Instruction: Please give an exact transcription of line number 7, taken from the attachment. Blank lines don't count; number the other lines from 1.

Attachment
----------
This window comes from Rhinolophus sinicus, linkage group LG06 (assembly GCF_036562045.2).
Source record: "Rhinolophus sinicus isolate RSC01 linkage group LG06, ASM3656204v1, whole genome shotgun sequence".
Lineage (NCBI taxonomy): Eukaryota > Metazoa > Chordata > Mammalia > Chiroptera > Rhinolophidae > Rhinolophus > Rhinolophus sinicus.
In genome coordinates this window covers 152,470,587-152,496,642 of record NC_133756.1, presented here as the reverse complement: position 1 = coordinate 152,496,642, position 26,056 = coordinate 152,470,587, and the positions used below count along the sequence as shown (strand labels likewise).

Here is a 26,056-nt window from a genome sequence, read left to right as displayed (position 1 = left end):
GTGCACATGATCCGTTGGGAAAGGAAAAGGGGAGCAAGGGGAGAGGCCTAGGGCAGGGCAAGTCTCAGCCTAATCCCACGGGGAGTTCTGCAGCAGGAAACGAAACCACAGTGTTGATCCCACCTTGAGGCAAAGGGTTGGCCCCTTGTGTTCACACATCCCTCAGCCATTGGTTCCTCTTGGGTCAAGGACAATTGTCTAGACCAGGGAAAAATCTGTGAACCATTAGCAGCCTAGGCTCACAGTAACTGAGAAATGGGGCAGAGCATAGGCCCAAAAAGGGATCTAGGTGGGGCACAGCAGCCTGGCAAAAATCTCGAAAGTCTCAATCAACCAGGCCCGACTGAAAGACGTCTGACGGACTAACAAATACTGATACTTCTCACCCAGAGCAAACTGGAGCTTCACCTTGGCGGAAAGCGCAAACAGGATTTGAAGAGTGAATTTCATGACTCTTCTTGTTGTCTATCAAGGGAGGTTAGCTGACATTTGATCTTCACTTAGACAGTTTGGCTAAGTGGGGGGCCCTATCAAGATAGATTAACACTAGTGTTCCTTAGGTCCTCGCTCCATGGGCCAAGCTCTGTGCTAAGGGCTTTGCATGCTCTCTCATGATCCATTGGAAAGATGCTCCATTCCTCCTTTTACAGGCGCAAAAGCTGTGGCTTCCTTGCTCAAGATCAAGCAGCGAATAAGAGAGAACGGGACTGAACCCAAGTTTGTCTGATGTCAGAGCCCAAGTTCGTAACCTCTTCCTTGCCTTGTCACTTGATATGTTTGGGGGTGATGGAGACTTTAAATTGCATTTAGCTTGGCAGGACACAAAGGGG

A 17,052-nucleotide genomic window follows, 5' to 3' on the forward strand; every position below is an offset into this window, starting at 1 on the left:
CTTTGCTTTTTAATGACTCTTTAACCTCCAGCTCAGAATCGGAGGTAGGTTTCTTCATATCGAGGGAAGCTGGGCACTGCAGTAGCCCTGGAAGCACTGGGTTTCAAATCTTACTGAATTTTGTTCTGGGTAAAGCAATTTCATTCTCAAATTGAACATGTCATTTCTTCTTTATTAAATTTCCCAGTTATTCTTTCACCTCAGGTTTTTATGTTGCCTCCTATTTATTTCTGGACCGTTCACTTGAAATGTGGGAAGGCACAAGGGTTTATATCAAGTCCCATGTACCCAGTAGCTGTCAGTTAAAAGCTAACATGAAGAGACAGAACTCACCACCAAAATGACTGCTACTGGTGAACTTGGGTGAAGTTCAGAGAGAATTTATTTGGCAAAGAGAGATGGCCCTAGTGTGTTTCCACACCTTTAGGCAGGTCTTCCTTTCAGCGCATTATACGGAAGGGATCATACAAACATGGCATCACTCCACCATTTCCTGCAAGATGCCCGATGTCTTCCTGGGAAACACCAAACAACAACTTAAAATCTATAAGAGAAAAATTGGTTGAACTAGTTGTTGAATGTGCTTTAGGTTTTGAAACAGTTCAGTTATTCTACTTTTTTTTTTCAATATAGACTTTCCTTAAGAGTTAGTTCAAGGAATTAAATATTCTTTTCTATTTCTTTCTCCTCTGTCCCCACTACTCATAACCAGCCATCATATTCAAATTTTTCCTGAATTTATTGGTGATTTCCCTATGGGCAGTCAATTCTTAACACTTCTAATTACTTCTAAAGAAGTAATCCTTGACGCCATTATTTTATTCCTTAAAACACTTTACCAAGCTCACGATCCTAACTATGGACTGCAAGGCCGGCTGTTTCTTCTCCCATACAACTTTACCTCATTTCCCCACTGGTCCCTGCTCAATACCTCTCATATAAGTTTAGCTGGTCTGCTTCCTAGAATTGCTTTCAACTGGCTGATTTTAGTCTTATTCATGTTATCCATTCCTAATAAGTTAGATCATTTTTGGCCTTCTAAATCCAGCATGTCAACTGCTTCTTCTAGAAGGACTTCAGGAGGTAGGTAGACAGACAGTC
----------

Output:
A 17,052-nucleotide genomic window follows, 5' to 3' on the forward strand; every position below is an offset into this window, starting at 1 on the left: